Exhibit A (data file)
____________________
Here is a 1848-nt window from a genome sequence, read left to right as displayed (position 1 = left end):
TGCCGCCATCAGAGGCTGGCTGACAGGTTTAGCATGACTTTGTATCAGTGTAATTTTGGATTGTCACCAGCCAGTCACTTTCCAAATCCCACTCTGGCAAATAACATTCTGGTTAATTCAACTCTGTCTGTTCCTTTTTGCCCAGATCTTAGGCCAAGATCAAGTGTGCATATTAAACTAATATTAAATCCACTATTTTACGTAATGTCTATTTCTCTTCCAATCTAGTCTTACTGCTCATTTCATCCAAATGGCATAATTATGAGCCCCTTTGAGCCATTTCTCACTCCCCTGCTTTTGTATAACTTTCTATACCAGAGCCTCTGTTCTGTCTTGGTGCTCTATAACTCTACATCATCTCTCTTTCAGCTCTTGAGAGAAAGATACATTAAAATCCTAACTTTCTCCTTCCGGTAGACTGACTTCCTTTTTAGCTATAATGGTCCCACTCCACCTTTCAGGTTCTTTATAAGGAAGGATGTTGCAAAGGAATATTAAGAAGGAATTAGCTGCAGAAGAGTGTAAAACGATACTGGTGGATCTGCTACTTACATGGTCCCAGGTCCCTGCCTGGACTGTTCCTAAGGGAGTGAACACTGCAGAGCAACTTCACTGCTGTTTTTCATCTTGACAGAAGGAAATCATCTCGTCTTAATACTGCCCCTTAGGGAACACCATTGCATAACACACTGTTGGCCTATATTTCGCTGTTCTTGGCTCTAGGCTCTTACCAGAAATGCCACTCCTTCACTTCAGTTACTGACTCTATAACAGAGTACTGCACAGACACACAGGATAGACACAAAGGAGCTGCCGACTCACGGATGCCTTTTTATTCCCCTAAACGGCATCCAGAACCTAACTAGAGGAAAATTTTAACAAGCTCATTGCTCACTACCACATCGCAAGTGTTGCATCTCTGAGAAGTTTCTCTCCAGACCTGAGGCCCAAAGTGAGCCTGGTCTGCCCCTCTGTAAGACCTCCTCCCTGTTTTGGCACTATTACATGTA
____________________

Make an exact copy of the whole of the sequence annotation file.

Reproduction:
Here is a 1848-nt window from a genome sequence, read left to right as displayed (position 1 = left end):
TGCCGCCATCAGAGGCTGGCTGACAGGTTTAGCATGACTTTGTATCAGTGTAATTTTGGATTGTCACCAGCCAGTCACTTTCCAAATCCCACTCTGGCAAATAACATTCTGGTTAATTCAACTCTGTCTGTTCCTTTTTGCCCAGATCTTAGGCCAAGATCAAGTGTGCATATTAAACTAATATTAAATCCACTATTTTACGTAATGTCTATTTCTCTTCCAATCTAGTCTTACTGCTCATTTCATCCAAATGGCATAATTATGAGCCCCTTTGAGCCATTTCTCACTCCCCTGCTTTTGTATAACTTTCTATACCAGAGCCTCTGTTCTGTCTTGGTGCTCTATAACTCTACATCATCTCTCTTTCAGCTCTTGAGAGAAAGATACATTAAAATCCTAACTTTCTCCTTCCGGTAGACTGACTTCCTTTTTAGCTATAATGGTCCCACTCCACCTTTCAGGTTCTTTATAAGGAAGGATGTTGCAAAGGAATATTAAGAAGGAATTAGCTGCAGAAGAGTGTAAAACGATACTGGTGGATCTGCTACTTACATGGTCCCAGGTCCCTGCCTGGACTGTTCCTAAGGGAGTGAACACTGCAGAGCAACTTCACTGCTGTTTTTCATCTTGACAGAAGGAAATCATCTCGTCTTAATACTGCCCCTTAGGGAACACCATTGCATAACACACTGTTGGCCTATATTTCGCTGTTCTTGGCTCTAGGCTCTTACCAGAAATGCCACTCCTTCACTTCAGTTACTGACTCTATAACAGAGTACTGCACAGACACACAGGATAGACACAAAGGAGCTGCCGACTCACGGATGCCTTTTTATTCCCCTAAACGGCATCCAGAACCTAACTAGAGGAAAATTTTAACAAGCTCATTGCTCACTACCACATCGCAAGTGTTGCATCTCTGAGAAGTTTCTCTCCAGACCTGAGGCCCAAAGTGAGCCTGGTCTGCCCCTCTGTAAGACCTCCTCCCTGTTTTGGCACTATTACATGTA